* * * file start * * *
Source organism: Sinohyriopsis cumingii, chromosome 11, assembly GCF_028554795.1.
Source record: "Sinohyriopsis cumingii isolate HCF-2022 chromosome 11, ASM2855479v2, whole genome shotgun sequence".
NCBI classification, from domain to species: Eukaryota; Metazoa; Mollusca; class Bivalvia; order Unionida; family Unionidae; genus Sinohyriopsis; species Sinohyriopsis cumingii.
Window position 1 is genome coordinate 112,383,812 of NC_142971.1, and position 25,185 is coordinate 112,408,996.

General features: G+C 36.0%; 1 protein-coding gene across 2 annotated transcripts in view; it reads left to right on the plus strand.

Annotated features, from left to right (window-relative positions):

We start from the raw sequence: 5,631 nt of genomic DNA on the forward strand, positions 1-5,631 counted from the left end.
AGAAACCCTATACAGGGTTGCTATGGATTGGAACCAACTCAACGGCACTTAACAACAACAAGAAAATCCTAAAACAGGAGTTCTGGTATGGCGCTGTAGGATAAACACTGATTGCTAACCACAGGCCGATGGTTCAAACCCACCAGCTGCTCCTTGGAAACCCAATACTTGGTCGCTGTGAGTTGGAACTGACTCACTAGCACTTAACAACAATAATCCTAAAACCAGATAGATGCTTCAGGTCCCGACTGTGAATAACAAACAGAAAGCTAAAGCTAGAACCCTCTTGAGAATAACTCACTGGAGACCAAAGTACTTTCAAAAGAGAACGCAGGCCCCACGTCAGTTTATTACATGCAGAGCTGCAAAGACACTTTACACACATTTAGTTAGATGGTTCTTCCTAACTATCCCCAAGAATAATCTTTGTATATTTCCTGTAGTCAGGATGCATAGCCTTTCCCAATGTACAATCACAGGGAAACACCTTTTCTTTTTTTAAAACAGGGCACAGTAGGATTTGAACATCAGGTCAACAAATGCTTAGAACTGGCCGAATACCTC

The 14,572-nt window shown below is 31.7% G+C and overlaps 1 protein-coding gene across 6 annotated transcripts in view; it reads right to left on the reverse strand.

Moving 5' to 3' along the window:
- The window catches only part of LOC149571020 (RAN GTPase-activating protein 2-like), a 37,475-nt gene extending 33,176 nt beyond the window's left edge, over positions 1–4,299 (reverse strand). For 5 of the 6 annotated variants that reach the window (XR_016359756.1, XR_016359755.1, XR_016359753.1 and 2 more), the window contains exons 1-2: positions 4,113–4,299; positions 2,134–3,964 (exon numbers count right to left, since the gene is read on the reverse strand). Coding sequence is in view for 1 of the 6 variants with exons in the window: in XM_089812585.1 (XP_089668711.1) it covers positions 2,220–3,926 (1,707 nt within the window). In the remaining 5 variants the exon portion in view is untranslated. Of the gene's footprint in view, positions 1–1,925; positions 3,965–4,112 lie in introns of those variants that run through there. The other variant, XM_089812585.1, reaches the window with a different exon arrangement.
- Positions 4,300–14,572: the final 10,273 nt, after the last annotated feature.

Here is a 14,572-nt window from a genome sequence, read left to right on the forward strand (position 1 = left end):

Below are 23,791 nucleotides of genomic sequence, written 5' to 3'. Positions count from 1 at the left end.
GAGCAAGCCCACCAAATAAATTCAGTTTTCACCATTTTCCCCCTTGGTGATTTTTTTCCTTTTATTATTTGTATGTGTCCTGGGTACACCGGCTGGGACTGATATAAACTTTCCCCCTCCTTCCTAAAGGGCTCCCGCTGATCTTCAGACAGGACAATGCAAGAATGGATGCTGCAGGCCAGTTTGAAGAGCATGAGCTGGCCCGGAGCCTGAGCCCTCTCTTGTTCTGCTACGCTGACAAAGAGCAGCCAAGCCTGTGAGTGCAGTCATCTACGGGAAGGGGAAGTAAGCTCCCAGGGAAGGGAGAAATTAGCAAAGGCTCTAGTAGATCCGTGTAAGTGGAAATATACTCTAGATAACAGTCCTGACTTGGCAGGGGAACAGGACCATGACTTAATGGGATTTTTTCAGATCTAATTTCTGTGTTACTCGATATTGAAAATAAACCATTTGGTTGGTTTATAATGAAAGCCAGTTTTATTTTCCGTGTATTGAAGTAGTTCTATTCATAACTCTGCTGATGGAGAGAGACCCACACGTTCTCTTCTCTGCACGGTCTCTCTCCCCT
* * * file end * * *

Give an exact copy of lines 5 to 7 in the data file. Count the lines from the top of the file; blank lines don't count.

General features: G+C 36.0%; 1 protein-coding gene across 2 annotated transcripts in view; it reads left to right on the plus strand.

Annotated features, from left to right (window-relative positions):

We start from the raw sequence: 5,631 nt of genomic DNA on the forward strand, positions 1-5,631 counted from the left end.